BNY Mellon, without admitting or denying the allegations, agreed to pay a $1.5 million penalty and take remedial measures in order to resolve this action.

In its press release regarding this settlement, the SEC reiterated its focus on ESG-related investing, stating that “the Commission will hold investment advisers accountable when they do not accurately describe their incorporation of ESG factors into their investment selection process.”4

Securities Class Actions

In addition to regulator attention, the plaintiffs’ bar has been focusing on ESG disclosures by public companies. Most of this litigation is still in the early stages, meaning that it is unclear what success these shareholder plaintiffs will ultimately achieve. It does, however, suggest that these actions are likely to continue—at least in the near term.


One example is a lawsuit filed against Enviva Inc., a company that develops, constructs, acquires, and owns and operates fully contracted wood pellet production plants.5Fagen v. Enviva Inc., et al., Case No. 8:22-cv-02844-DKC (D. Md.) Enviva touted itself as a “growth-oriented” ESG company with a platform “to generate stable and growing cash flows.” Among other public statements, Enviva represented that  “[s]ustainability is the foundation of our business and is increasingly an area of focus for our investors, who place a great deal of value on having Enviva as an ESG investment in their portfolio” and that the company’s displacement of 64 million tons of coal was an “amazing statement about sustainability.”

In October 2022, a short-seller published a report regarding Enviva, alleging that the company was “flagrantly greenwashing its wood procurement” and characterizing its claims of being a “pure play ESG Company” as “nonsense on all accounts.” Following the issuance of this report, Enviva’s stock price declined, and litigation ensued.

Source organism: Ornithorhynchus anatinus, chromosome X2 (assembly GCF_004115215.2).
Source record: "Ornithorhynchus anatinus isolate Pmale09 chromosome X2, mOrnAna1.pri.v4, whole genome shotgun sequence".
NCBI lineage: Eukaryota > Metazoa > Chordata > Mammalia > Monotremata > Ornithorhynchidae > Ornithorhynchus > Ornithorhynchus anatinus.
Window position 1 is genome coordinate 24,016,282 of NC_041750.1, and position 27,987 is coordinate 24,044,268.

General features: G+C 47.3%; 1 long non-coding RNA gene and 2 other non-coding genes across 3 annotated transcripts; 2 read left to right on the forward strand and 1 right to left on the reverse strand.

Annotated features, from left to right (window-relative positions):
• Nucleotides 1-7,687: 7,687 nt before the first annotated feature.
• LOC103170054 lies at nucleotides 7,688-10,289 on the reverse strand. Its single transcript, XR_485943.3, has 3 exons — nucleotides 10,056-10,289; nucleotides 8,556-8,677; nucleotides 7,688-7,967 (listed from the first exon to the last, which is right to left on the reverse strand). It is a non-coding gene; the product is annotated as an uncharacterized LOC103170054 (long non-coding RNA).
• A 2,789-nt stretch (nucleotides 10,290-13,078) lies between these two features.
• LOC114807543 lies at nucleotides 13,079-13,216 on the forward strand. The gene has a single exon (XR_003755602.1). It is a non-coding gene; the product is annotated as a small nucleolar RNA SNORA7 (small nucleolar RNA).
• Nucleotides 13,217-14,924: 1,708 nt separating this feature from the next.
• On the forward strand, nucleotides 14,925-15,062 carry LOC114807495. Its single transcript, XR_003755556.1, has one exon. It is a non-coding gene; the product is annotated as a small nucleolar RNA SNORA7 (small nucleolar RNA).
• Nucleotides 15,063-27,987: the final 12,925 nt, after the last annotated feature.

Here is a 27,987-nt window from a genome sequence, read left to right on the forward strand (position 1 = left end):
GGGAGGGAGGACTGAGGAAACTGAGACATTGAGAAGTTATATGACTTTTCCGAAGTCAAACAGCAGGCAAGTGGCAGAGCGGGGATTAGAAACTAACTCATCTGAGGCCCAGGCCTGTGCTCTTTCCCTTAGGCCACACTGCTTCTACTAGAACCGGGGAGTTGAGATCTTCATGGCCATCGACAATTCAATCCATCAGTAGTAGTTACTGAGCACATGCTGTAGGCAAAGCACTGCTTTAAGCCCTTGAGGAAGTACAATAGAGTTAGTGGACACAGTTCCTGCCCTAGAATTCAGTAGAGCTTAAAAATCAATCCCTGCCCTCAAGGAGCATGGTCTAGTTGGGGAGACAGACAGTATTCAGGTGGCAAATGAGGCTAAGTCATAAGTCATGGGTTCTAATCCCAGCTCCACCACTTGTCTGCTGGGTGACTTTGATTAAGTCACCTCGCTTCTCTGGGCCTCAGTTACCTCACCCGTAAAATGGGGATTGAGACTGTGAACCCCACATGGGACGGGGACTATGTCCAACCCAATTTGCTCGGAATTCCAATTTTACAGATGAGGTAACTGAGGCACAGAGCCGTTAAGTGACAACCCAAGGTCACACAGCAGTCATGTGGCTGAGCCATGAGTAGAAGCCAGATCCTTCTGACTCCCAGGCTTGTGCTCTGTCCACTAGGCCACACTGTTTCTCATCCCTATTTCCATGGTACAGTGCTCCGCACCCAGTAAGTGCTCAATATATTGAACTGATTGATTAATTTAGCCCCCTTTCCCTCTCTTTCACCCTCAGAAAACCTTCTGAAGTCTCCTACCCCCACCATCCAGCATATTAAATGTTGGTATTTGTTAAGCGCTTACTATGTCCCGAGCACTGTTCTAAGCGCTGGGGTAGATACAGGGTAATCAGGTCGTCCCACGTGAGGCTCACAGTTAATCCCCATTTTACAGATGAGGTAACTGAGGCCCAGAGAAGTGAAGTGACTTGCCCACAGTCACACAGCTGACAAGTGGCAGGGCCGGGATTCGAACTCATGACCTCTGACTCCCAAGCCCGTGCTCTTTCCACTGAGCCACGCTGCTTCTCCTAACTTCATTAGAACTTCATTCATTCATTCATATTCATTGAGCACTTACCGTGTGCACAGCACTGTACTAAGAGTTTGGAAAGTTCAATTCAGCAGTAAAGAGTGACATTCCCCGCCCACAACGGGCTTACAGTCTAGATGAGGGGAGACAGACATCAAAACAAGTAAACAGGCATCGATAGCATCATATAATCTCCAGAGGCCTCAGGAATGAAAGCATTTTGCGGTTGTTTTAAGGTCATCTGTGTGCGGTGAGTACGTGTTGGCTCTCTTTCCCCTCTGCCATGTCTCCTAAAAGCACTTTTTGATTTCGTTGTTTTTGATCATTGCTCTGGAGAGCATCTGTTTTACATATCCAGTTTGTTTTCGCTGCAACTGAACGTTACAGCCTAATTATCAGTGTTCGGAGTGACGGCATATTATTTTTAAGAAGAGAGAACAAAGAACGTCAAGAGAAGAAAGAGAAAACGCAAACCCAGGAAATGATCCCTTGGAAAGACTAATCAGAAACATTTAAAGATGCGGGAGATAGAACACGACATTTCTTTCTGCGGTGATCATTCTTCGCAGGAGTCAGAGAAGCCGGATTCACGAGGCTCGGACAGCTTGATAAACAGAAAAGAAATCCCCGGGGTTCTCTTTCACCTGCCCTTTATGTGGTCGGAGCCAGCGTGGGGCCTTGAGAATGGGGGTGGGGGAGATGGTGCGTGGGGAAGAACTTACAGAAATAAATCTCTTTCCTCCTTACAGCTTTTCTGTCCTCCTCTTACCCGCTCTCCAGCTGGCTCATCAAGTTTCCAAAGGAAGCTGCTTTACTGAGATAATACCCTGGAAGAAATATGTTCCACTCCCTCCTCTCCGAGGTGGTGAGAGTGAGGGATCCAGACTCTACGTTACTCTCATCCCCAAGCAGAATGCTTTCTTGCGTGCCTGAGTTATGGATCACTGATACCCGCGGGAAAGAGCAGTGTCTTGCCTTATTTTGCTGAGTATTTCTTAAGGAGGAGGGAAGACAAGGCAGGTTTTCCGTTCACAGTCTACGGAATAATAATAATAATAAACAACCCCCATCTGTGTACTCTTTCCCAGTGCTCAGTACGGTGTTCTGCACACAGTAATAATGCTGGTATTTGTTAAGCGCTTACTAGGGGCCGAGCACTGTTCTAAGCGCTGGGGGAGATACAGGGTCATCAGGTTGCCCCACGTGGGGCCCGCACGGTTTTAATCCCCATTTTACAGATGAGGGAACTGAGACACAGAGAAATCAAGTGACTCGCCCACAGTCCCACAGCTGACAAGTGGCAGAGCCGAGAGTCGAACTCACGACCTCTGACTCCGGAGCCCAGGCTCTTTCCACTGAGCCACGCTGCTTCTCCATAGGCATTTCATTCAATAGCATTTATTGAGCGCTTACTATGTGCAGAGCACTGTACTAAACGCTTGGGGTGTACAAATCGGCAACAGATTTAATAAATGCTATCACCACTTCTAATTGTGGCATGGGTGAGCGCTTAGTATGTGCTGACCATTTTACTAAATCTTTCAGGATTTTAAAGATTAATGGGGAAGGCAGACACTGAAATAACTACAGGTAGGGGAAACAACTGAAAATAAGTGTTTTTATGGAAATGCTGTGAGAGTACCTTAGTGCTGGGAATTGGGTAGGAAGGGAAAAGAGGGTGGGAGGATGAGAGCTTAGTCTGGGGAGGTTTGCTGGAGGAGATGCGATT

The plaintiff, an Enviva investor, filed this putative class action in the U.S. District Court for the District of Maryland. The investor asserts claims under Sections 10(b) and 20(a) of the Securities Exchange Act, alleging that Enviva and certain of its officers and directors made false and misleading statements regarding the environmental sustainability of Enviva’s wood pellet production and procurement.

Danimer Scientific

Another recent example involves Danimer Scientific, Inc., a biodegradable plastics company that became publicly traded through a merger with a special purpose acquisition company.6In re Danimer Scientific, Inc. Securities Litigation, Case No. 1:21-cv-02708-HG-RLM (E.D.N.Y.) The company claimed that its proprietary product, a biodegradable plastic substitute, was 100% biodegradable, renewable, and sustainable.

However, the Wall Street Journal published an article raising questions regarding the biodegradability of this plastic substitute product. Shortly thereafter, an investor filed a putative securities class action lawsuit against Danimer in the U.S. District Court for the Eastern District of New York, asserting claims under Sections 10(b) and 20(a) against the company, its CEO and CFO, and seven members of the company’s board of directors. Among other things, the complaint alleges that statements touting the company’s biodegradable plastic product as a revolutionary product were, in reality, merely greenwashing.

The defendants recently moved to dismiss the amended complaint, asserting that this lawsuit was the result of baseless allegations raised by short sellers. That motion is still pending.


Given the market focus on ESG issues, companies will inevitably continue to make public statements about their own ESG initiatives and practices. But companies and their officers should be aware of the increasing scrutiny on these statements from regulators and litigants when deciding to what extent, and how, such statements are made. Companies would also benefit from staying informed of developments in these types of securities actions, as they are part of a recent trend, and it is too soon to tell how these matters will ultimately be resolved.